I couldn’t move. My feet felt as though they were cemented to the asphalt.
It was Rusty Abbott.
He looked down at me, and a look of panic crossed his face. He glanced to the left and to the right, probably trying to figure out which way to run.
I had that effect on him.
But then he surprised me. He started down the stairs. He was carrying something that looked remarkably like Trevor’s makeup case. Kyle and I hadn’t seen it in the apartment yesterday, so where had it come from?
I didn’t have time to ponder that, however, because Abbott’s other hand had moved up to his waistband.
The gun glinted as the sun caught it.
I caught my breath and scrambled into the car. I’d been shot at once here. I wasn’t going to make it a habit.
I started the car and in the rearview mirror saw Abbott approaching. I shoved the stick shift into reverse and gunned the engine.
He had to jump out of the way. The tires skidded a little as the Gremlin’s muffler roared, and I pulled out onto Charleston without even looking.
I was lucky there’d been a lull in the traffic.
My heart was pounding. Why on earth would Rusty Abbott want to kill me? I hadn’t wanted to take that casino chip in the first place.
Unless he really was the guy who’d shot Trevor with the cork, and it wasn’t Wesley Lambert. Maybe he thought I could identify him.
And what was he doing with the makeup case? Unless he’d known Trevor kept the brooch in it and thought it was still there.
As I sat at a light, I knew I was going to have to find out more about that Queen of Hearts Ball. There was that pin and the tattoos and all those pictures of everyone looking so tight with their arms around each other: Rusty Abbott and Wesley Lambert and Charlotte.
How did Trevor play into all that? Was he the third person who showed up at Murder Ink for a tattoo?
No, he didn’t have a playing-card tattoo. That I knew for sure. So who was the third person?
Jeff Coleman wasn’t back yet from dropping off Sylvia. Murder Ink was closed up, but I found a key to the back door on the chain with the Gremlin key. I let myself in.
I turned on the overhead light and dropped my bag on the cluttered desk. I eyed the file cabinet in the corner. Jeff had to have some sort of record of those three clients that night.
I told myself he was as interested as I was in all this as I opened the top drawer.
The files were a mess, just like the rest of the place. I couldn’t make heads or tails of them. They weren’t in any sort of alphabetical order or even arranged by date. It seemed totally random. I flipped through about twenty folders, taking a deep breath with each one, not because I was afraid of what I’d find, but with the exasperation I felt. Bitsy would never let our records be such a mess.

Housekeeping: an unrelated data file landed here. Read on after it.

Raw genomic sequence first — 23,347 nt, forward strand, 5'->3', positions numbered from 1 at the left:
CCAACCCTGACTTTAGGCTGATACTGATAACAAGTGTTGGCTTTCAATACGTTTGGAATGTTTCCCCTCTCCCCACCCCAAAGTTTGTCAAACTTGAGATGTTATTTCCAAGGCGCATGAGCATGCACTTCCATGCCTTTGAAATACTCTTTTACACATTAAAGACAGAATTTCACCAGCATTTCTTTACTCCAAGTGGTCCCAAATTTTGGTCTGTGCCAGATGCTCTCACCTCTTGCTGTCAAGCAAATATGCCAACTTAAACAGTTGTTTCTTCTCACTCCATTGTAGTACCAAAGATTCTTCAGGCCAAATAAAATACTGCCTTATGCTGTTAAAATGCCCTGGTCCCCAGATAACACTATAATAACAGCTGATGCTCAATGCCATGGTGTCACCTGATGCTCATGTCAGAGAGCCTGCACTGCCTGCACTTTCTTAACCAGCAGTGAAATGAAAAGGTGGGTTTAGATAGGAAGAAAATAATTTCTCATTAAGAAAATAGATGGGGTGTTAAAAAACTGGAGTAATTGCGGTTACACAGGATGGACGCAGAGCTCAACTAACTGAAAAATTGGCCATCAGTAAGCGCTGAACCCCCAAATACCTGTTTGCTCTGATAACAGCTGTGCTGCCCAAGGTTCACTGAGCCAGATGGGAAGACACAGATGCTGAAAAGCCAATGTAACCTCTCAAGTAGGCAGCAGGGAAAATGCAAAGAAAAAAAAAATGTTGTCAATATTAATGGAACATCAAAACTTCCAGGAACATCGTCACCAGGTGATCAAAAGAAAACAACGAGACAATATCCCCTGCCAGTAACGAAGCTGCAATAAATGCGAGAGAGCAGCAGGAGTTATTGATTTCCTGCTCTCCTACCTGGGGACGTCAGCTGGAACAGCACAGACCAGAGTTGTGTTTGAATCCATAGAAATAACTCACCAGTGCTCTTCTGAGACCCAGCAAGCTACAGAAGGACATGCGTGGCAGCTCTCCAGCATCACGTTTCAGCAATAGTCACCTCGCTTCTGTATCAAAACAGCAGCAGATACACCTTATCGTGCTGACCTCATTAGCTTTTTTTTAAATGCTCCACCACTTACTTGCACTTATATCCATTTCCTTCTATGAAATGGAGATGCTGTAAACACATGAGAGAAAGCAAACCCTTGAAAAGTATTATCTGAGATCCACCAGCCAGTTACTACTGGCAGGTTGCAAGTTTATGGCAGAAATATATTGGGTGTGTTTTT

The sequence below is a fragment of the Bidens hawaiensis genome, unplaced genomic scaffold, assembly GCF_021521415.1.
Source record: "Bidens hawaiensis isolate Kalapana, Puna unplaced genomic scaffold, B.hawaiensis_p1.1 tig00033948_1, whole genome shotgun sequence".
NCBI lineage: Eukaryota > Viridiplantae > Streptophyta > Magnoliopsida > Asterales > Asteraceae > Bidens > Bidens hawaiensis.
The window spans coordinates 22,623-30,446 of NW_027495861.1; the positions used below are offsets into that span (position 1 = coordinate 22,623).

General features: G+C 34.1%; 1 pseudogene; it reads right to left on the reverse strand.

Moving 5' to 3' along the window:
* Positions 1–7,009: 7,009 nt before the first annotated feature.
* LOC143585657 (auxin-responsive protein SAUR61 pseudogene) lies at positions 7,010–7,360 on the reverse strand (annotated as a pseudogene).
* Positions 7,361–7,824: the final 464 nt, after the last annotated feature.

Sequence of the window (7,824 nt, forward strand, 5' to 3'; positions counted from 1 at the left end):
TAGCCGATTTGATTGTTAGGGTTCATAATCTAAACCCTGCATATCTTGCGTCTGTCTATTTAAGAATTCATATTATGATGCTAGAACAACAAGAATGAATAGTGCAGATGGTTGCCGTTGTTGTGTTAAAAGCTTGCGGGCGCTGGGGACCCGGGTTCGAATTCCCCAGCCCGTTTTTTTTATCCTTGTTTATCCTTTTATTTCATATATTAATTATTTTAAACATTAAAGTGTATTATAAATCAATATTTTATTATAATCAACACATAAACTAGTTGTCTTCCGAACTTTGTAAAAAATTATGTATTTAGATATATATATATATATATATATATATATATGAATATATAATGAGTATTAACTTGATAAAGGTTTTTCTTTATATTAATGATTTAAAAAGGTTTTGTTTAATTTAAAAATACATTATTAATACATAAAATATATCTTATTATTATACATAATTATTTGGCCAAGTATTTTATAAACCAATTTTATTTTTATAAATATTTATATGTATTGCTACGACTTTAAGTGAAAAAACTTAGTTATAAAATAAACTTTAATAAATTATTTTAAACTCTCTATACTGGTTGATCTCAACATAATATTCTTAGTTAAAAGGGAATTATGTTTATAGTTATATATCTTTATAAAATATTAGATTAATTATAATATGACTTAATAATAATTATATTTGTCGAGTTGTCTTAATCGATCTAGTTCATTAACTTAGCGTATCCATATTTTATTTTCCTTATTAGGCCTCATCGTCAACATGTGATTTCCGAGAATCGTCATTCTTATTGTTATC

I had reached in to grab another file when the door opened, and I felt my heart jump into my throat.
“Kavanaugh, what are you doing?”
Jeff was next to me, taking the file out of my hand and slipping it back into the drawer.
“You weren’t here-”
“So you decided to go through my files. For what? What are you looking for?” Despite our rather up-and-down relationship, this was the first time I’d heard him actually angry with me. He’d teased me before, but this time I’d touched a nerve.
“What don’t you want me to find?” I challenged. It was easier to get on the offensive.
But he wasn’t having it.
“What are you looking for?” he growled, slamming the drawer shut.
I decided I should tell him the truth. “I just wanted to know if you’ve got a file on that third guy who came in for the queen-of-hearts tattoo with Rusty Abbott and Wesley Lambert,” I said.
His eyes were narrowed, and he studied my face for a few seconds, during which I could totally believe that he’d been in the Marines. He scared me.
But then he gave a low chuckle and started shaking his head.
“Oh, Kavanaugh, you could just ask before you start snooping around. Or do you like playing Charlie’s Angels?”
I felt my face flush, but I couldn’t let that go. “That was one of the most misogynistic shows ever on TV,” I said hotly.
“Yeah, maybe, but they were so hot.” He turned his back on me as he rifled through the files, then turned around with one in his hand. He waved it in front of me, teasing me. “Didn’t every girl want to be a Charlie’s Angel?”
“Not me,” I said, a little too loudly, my eyes following the file.
“Which one would you be? The smart one or the tough one or the dumb, sexy one?”
I sighed. “Stop playing around,” I said.
He laughed out loud. “You know, Kavanaugh, you shouldn’t make it so easy to get to you.”
I couldn’t tell him that he was the only one who brought out this side of me. Then he’d think he was something special.
“What’s in the file?” I asked.
He looked at it as if he were seeing it for the first time. “Oh, this,” he said. “This is the file you’re looking for from that night.”
“How do you know?” I asked. “Those files aren’t in any particular order.”
“Well, that’s where you’re wrong,” he said. “There is an order. My mother set it up, and it works, so it’s staying that way.”
If Sylvia set up the filing system, then it clearly wouldn’t have any rhyme or reason to it. But if they could keep track, who was I to say anything?
“Do you want to see it?” Jeff said, handing the file to me.
I snatched it away from him and rolled my eyes as I flipped it open.
The name took my breath away.
“Are you sure?” I asked. “This is the right one?”
Jeff nodded. “Yeah. You know who it is?”
I nodded slowly. “I do.”
And he’d told me he didn’t have any ink because he didn’t like needles.